Wednesday, September 30, 2009

General Tech Tips for the Basic Computer Use

Many users find that they have been doing things the hard way for a very long time. As we discover things we think everyone already knows, we'll post them here. You might just find a tip that you haven't used before.

TIP 1: Want to highlight a single word and have trouble getting the cursor in the right place to slowly drag it across? Well, if you simply place your cursor on the word and double-click, it will highlight for you. This works in any document, e-mail or Web page.

Triple click to highlight the entire paragraph.

TIP 2: Enlarge/reduce text on any Web page fast by pressing the Ctrl key and the + [plus] or - [minus] keys.

TIP 3: Enlarge/reduce an entire Web page or document by pressing the Ctrl key as you turn the wheel on the top of your mouse.

Monday, September 28, 2009

Tips for Faster Computing - Keyboard Shortcuts

The mouse is still an important component for the computer, but there are ways to accomplish many routine tasks more quickly than point and click. Of course, to use keyboard shortcuts you must first be comfortable with the keyboard. Again, that simply takes practice. Listed below are some of the most frequently used shortcuts for quick editing.

The trick is to press the Ctrl button first, hold it down and press the next key, and then release both keys. Try these out for a start:

Ctrl z = Undo: This will undo the last command you have made - great for when you have accidentally erased some typing you have just finished and you want it back. You can use Ctrl z more than once if your error was further back than the last action you performed, but the closer to it the better.

Ctrl a = Select All: in order to change something in a document, the first step is to highlight whatever it is you want to change. But suppose you want to change and entire page or more? The fastest way to do that is to press Ctrl a, which will highlight everything at once. This saves you from having to click and drag across your text or pictures.

Ctrl s = Save: to save your work as go, Ctrl s will keep you from losing your work in case of power failure or some other catastrophe. This does not work as a Save As command however.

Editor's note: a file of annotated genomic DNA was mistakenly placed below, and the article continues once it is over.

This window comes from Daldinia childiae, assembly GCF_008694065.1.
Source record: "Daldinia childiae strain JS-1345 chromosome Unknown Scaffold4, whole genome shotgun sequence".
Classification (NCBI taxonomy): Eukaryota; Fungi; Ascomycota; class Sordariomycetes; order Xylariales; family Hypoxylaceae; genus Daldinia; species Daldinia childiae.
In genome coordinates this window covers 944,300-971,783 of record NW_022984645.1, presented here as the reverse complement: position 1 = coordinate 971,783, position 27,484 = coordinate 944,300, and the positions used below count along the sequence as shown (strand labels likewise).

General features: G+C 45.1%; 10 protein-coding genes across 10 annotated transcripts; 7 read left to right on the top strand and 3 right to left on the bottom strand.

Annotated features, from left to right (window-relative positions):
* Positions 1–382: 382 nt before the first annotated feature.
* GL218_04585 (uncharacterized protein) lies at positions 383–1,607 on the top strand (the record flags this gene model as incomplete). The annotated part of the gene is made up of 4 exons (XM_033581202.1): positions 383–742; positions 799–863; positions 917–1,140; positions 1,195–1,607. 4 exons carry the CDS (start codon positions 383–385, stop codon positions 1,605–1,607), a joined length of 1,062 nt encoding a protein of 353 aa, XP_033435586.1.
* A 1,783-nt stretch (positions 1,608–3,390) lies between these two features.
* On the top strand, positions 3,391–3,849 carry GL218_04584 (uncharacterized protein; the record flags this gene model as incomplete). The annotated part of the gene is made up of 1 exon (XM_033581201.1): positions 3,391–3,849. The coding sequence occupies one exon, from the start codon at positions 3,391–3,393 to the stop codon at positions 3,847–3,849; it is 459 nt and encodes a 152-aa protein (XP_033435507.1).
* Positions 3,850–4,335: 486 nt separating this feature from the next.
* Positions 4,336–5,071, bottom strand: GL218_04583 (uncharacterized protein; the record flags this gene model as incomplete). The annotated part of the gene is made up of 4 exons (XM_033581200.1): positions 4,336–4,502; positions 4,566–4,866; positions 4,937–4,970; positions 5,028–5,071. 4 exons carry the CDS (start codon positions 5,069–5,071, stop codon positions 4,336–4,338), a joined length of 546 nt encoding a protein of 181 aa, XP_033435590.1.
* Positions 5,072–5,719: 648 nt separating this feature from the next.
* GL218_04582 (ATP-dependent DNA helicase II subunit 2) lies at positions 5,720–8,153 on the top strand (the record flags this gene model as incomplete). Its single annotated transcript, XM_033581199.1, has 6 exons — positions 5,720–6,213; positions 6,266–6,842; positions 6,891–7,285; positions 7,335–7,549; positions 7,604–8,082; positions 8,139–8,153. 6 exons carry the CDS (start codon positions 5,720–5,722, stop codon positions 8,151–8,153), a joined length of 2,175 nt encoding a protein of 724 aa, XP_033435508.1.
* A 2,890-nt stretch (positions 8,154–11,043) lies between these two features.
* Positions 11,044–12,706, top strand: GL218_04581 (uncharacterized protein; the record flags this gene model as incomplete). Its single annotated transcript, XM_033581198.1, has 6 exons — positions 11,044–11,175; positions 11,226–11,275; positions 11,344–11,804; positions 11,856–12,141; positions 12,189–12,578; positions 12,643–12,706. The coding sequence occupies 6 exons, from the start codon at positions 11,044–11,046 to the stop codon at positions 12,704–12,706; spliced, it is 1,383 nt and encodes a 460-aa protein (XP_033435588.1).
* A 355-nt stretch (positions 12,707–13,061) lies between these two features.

Ctrl p = Print: If you don't need to preview your work before you print it, choose Ctrl p to print your document. If you're not sure what it will look like though, do go to Print Preview in the Windows menu to make sure you aren't printing out pages you don't want or don't need (like blank pages at the end of documents).

Ctrl c = Copy: If you must type the same thing over and over again, or need to make a copy of a picture, and the right click button does not show a copy option, you can use Ctrl c after you selct whatever it is you wish to copy. Then you can paste the item where you want to in the same document or in another document.

Ctrl x = Cut: To cut text or graphics from one area and place them in another area of a document use Ctrl x and then the Paste command.

Ctrl v = Paste: Paste is used immediately after either Copy or Cut. You can Paste repeatedly without having to go back to Copy or Cut every time.

Saturday, September 26, 2009

Classes aren't enough

Taking a class is a great first step in getting to know your way around unfamiliar technology. But the real key to learning anything is practice, practice and more practice. Repeating what you've learned in class, stumbling around the Internet or clicking on every menu in Microsoft Word - just to see what they can do - is the real key to success. A teacher can only take you so far...ultimately you need to just keep trying things until you establish your own pace and rhythm and way of doing things.

Though the classes at Monrovia Library are intended to get students to the point where they are comfortable moving on to more extensive learning through schools in the area, homework is assigned. That homework is essential to make sure the lessons learned in class are kept fresh in the mind. Homework also adds to your skill base, making you more confident handling the mouse, the keyboard and keyboard shortcuts. Homework enhances the experience for the second of our paired classes - allowing you to experience the demonstrations and exercises more fully.

So, students, you are back in school and you do need to approach our computer classes with the same dedication you use for learning anything new. Practice, practice, practice.